A certain event, a computer with a survival instinct
Jul 18, 2004
In this episode, a supercomputer called the M-5 is placed on board the Enterprise. It is so sophisticated that nearly all of the crew disembarks so that it can run the ship. However, it has been constructed using a human mind as a template. The creator of the computer, the brilliant Dr. Daystrom, used the patterns of his mind to build the circuits of the M-5. Unfortunately, Daystrom is mentally unstable, so the M-5 is also unstable. When the M-5 is subjected to a war games exercise, it does not understand that it is a mock attack, so it treats it as a real one and destroys a star ship, killing everyone on board. The remaining ships then form an attack force, but Kirk is able to disable the computer and regain control of the Enterprise in the nick of time. The most significant point in this episode is that a black man is portrayed as a very intelligent man who strongly defends his invention. He stands up to Kirk, interacting with the people in power as an equal, if not as a superior. Another point is that Dr. Daystrom has the most memorable reaction to the Vulcan neck pinch in the entire series. I enjoyed the episode, it is often portrayed as anti-technology, but that is not true. I consider it an example of the reality of bleeding edge technology. Whenever a dramatic leap of technology has been attempted, there have been mishaps and deaths. Steam ships and locomotives blew up, ships sank, space shuttles exploded, planes crashed etc. Artificial intelligence (AI) remains an elusive goal with success being difficult to measure. However, one of the consequences of successfully implementing AI will be a computer behaving in a manner similar to that of the M-5, exhibiting a strong survival instinct. This is one of the episodes that is a safe prediction of a future event.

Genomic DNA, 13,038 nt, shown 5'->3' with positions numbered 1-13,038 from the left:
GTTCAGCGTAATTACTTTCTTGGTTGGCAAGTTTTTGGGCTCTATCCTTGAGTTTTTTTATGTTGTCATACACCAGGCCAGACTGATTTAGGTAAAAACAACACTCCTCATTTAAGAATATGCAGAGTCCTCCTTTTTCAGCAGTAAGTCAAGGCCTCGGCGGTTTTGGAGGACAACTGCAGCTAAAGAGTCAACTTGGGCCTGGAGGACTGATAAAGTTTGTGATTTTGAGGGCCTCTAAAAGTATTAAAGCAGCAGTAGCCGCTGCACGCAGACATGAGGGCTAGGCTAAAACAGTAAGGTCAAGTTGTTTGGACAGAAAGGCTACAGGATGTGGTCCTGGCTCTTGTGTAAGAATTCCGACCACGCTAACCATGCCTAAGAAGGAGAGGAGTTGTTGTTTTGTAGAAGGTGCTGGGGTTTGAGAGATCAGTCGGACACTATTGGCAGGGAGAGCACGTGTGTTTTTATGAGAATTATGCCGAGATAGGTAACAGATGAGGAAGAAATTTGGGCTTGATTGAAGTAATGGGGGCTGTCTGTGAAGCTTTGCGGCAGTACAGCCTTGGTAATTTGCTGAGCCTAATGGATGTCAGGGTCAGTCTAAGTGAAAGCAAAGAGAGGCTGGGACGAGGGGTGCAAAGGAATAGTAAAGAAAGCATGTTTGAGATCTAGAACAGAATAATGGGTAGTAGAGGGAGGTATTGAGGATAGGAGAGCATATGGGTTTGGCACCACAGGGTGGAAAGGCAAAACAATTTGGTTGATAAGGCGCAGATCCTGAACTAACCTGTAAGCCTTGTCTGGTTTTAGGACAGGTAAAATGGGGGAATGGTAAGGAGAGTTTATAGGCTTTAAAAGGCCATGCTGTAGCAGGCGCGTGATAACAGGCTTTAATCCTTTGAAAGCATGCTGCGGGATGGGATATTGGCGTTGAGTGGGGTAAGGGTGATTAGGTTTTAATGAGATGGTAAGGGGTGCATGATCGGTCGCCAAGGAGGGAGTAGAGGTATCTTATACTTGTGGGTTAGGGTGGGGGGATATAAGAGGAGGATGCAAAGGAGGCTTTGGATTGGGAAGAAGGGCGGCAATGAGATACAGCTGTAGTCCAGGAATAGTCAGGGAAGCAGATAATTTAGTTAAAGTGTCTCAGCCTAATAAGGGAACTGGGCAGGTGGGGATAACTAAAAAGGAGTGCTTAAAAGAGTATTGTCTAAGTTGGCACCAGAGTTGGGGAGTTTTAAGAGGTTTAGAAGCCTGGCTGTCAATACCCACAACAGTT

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About the reviewer
Charles Ashbacher (CharlesAshbacher)
Charlie Ashbacher is a compulsive reader and writer about many subjects. His prime areas of expertise are in mathematics and computers where he has taught every course in the mathematics and computer … more
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Kirk reluctantly agrees to play along with a Federation test of a new supercomputer, designed by the brilliant Dr. Daystrom (William Marshall, the booming baritone stage actor most famous forBlacula) to run a starship almost single-handedly. It does its job too well, locking the human crew out of ship operations and using deadly force during the Federation war games. Spock and McCoy continue their now-legendary banter about man versus machine while Kirk muses over the obsolescence of his own command. Marshall is excellent as a former-boy-wonder genius banking his reputation on this breakthrough, treating his creation like a son. That's not too far from the truth: designed after his brain pattern, this thinking, reasoning, learning machine carries with it the insecurities and desperation of its creator. The fears of the emerging digital revolution explored inThe Ultimate Computerin 1968 remain today: what is the fate of man in the face of technological efficiency? Films from2001: A Space OdysseyandColossus: The Forbin ProjecttoDemon SeedandThe Matrixhave echoed these themes, and thisTrekepisode--primitive special effects, zero-budget sets, and all--stands up to them quite nicely.--Sean Axmaker